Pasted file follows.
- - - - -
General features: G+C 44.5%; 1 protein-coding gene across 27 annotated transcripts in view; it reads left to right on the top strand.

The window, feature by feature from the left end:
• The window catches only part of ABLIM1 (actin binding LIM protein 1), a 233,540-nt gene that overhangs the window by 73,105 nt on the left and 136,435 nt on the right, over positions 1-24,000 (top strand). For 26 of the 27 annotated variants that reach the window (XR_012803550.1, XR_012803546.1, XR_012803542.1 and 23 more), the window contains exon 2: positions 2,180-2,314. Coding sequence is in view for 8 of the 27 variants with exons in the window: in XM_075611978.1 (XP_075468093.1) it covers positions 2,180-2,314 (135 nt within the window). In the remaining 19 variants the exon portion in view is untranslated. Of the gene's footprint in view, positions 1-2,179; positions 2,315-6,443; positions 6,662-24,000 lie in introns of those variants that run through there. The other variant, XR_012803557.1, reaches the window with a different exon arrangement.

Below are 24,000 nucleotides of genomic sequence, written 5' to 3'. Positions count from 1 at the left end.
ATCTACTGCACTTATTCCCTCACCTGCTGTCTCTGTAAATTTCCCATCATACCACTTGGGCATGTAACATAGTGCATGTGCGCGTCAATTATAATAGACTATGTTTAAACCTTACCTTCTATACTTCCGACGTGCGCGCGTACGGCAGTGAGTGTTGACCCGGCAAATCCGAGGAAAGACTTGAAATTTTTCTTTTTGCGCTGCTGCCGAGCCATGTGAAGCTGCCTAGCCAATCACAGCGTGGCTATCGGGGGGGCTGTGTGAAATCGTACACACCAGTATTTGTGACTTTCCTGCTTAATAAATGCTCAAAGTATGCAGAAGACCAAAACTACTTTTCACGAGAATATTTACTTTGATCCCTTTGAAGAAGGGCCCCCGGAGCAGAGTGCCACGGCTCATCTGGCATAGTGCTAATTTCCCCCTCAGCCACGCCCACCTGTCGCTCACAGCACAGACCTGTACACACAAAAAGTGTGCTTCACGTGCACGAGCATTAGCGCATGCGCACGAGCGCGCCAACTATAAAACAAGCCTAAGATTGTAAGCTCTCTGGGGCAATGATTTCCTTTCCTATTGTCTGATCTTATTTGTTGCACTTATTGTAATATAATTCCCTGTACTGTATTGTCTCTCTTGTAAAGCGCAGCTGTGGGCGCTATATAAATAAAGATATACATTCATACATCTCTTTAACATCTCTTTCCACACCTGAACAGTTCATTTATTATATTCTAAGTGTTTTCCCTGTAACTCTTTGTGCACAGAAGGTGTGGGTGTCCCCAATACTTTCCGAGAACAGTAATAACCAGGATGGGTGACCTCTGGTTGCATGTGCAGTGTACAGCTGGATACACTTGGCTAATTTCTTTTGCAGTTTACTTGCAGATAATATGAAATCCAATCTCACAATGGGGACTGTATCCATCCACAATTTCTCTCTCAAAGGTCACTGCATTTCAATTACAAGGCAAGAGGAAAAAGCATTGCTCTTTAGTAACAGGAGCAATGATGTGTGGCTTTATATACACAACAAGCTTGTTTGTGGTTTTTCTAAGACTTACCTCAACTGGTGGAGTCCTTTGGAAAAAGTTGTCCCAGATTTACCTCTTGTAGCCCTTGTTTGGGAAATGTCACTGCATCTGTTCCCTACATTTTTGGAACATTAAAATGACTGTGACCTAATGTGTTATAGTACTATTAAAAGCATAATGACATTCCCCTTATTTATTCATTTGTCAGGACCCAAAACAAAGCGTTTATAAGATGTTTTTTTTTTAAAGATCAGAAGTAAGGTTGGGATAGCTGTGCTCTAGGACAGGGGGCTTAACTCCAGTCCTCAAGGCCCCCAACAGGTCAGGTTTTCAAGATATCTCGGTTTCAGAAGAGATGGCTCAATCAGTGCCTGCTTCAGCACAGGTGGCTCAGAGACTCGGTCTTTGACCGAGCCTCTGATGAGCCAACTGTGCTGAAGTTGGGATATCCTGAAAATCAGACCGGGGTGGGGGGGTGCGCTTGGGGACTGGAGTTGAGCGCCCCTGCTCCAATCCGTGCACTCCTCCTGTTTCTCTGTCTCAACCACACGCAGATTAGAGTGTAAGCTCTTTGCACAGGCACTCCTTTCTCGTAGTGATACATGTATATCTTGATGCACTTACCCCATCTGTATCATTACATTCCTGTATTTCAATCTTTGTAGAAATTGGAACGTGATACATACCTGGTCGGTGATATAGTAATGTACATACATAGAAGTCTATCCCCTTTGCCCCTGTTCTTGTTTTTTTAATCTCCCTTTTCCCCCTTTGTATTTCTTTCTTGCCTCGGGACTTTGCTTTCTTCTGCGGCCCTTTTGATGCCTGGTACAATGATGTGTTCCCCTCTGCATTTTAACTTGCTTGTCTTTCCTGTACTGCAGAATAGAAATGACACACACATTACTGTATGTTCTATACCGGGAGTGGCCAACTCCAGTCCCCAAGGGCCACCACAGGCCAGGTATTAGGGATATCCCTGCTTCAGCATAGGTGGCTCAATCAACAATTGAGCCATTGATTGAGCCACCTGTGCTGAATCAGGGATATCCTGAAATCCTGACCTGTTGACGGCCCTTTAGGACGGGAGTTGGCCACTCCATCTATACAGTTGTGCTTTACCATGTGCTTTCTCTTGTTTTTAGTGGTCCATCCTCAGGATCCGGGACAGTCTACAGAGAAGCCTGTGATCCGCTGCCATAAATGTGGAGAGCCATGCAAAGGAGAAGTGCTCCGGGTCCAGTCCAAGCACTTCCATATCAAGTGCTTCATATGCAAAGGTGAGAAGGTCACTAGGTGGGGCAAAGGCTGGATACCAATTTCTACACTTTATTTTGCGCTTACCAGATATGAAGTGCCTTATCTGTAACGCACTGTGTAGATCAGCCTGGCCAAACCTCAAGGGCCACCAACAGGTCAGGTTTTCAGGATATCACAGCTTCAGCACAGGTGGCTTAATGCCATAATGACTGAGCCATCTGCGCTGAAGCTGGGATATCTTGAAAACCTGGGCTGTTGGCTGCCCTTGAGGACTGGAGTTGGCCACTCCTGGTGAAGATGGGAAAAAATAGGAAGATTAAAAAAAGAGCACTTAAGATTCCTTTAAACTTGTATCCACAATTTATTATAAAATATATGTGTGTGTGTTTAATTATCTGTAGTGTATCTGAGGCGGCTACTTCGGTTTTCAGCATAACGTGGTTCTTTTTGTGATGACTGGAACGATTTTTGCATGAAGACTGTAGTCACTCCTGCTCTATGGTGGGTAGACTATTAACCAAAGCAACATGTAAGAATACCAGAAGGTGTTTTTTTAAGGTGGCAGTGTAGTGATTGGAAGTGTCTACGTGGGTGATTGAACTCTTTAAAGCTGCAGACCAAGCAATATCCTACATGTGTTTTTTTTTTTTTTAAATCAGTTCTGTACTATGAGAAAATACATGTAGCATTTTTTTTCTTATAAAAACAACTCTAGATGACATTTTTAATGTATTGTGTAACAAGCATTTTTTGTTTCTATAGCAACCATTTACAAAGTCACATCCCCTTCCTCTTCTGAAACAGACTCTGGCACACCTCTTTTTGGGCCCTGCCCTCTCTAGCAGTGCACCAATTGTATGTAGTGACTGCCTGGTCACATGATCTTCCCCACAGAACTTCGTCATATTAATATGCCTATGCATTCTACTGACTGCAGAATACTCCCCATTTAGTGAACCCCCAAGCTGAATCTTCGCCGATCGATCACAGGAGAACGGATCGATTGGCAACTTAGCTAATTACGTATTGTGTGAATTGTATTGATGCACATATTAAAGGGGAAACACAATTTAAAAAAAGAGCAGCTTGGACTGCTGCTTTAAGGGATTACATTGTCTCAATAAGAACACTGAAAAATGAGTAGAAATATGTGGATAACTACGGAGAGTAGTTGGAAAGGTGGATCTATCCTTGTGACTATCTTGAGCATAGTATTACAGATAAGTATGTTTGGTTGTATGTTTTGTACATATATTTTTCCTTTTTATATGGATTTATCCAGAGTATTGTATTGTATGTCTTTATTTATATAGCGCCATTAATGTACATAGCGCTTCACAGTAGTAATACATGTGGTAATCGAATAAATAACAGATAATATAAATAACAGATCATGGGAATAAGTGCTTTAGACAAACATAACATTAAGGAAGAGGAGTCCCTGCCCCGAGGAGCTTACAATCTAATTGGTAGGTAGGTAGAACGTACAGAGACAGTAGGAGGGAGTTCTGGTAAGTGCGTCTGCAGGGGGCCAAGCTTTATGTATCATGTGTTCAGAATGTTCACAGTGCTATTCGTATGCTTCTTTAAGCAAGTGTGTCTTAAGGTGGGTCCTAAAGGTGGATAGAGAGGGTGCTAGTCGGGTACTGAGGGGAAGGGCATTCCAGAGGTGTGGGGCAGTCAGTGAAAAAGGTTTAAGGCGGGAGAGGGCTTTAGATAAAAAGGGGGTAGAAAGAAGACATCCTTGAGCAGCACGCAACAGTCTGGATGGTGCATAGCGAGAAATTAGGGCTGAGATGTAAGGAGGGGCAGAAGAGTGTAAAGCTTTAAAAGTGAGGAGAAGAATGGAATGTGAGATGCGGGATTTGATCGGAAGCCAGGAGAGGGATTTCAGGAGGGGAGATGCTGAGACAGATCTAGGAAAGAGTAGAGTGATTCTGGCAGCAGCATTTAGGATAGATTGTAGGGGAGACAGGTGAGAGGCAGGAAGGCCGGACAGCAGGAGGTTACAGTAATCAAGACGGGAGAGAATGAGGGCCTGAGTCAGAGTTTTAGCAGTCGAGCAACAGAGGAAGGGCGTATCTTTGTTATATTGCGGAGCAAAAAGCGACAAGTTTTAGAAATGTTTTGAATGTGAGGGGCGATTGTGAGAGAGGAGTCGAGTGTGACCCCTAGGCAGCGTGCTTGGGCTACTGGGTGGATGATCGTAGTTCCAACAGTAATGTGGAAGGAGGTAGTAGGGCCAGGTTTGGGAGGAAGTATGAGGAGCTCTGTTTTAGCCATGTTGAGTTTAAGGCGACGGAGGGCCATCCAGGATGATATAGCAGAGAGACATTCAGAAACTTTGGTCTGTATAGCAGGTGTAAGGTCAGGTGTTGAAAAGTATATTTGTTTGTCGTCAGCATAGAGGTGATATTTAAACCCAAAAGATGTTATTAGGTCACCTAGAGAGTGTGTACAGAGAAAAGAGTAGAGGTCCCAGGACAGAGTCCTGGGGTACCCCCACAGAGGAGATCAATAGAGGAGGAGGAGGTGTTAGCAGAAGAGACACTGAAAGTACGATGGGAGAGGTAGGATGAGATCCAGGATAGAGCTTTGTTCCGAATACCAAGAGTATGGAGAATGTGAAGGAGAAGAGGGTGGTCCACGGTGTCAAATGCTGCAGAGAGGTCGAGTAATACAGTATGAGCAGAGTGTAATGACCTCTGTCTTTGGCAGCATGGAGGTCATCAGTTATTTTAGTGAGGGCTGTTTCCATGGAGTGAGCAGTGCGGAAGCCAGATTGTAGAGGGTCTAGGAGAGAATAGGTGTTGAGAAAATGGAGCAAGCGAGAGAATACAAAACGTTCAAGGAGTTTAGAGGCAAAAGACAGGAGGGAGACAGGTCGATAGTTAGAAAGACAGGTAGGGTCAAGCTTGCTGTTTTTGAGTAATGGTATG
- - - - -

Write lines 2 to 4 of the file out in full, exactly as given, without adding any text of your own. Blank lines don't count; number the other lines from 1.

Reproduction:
The window, feature by feature from the left end:
• The window catches only part of ABLIM1 (actin binding LIM protein 1), a 233,540-nt gene that overhangs the window by 73,105 nt on the left and 136,435 nt on the right, over positions 1-24,000 (top strand). For 26 of the 27 annotated variants that reach the window (XR_012803550.1, XR_012803546.1, XR_012803542.1 and 23 more), the window contains exon 2: positions 2,180-2,314. Coding sequence is in view for 8 of the 27 variants with exons in the window: in XM_075611978.1 (XP_075468093.1) it covers positions 2,180-2,314 (135 nt within the window). In the remaining 19 variants the exon portion in view is untranslated. Of the gene's footprint in view, positions 1-2,179; positions 2,315-6,443; positions 6,662-24,000 lie in introns of those variants that run through there. The other variant, XR_012803557.1, reaches the window with a different exon arrangement.

Below are 24,000 nucleotides of genomic sequence, written 5' to 3'. Positions count from 1 at the left end.